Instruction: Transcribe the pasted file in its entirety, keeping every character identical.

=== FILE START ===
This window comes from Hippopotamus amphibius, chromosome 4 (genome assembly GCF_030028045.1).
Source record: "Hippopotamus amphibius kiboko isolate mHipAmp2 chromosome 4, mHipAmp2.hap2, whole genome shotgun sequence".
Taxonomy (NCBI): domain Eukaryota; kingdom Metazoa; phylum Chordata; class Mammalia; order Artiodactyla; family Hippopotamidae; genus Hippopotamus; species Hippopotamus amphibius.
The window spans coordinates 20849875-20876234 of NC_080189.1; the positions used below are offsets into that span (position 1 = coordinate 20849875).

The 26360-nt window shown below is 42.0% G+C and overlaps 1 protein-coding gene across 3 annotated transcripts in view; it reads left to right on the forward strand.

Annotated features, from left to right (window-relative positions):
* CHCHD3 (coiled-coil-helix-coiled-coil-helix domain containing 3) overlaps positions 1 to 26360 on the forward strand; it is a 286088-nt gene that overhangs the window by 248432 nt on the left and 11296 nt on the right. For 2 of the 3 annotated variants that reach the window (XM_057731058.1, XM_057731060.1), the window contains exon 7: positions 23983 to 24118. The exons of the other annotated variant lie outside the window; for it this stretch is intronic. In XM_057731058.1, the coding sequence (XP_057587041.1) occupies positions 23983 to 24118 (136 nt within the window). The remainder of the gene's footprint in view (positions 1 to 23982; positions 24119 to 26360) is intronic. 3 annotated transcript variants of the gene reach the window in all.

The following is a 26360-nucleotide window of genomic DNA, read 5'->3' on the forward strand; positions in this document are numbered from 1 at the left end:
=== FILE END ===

This window comes from Hippopotamus amphibius, chromosome 4 (genome assembly GCF_030028045.1).
Source record: "Hippopotamus amphibius kiboko isolate mHipAmp2 chromosome 4, mHipAmp2.hap2, whole genome shotgun sequence".
Taxonomy (NCBI): domain Eukaryota; kingdom Metazoa; phylum Chordata; class Mammalia; order Artiodactyla; family Hippopotamidae; genus Hippopotamus; species Hippopotamus amphibius.
The window spans coordinates 20849875-20876234 of NC_080189.1; the positions used below are offsets into that span (position 1 = coordinate 20849875).

The 26360-nt window shown below is 42.0% G+C and overlaps 1 protein-coding gene across 3 annotated transcripts in view; it reads left to right on the forward strand.

Annotated features, from left to right (window-relative positions):
* CHCHD3 (coiled-coil-helix-coiled-coil-helix domain containing 3) overlaps positions 1 to 26360 on the forward strand; it is a 286088-nt gene that overhangs the window by 248432 nt on the left and 11296 nt on the right. For 2 of the 3 annotated variants that reach the window (XM_057731058.1, XM_057731060.1), the window contains exon 7: positions 23983 to 24118. The exons of the other annotated variant lie outside the window; for it this stretch is intronic. In XM_057731058.1, the coding sequence (XP_057587041.1) occupies positions 23983 to 24118 (136 nt within the window). The remainder of the gene's footprint in view (positions 1 to 23982; positions 24119 to 26360) is intronic. 3 annotated transcript variants of the gene reach the window in all.

The following is a 26360-nucleotide window of genomic DNA, read 5'->3' on the forward strand; positions in this document are numbered from 1 at the left end: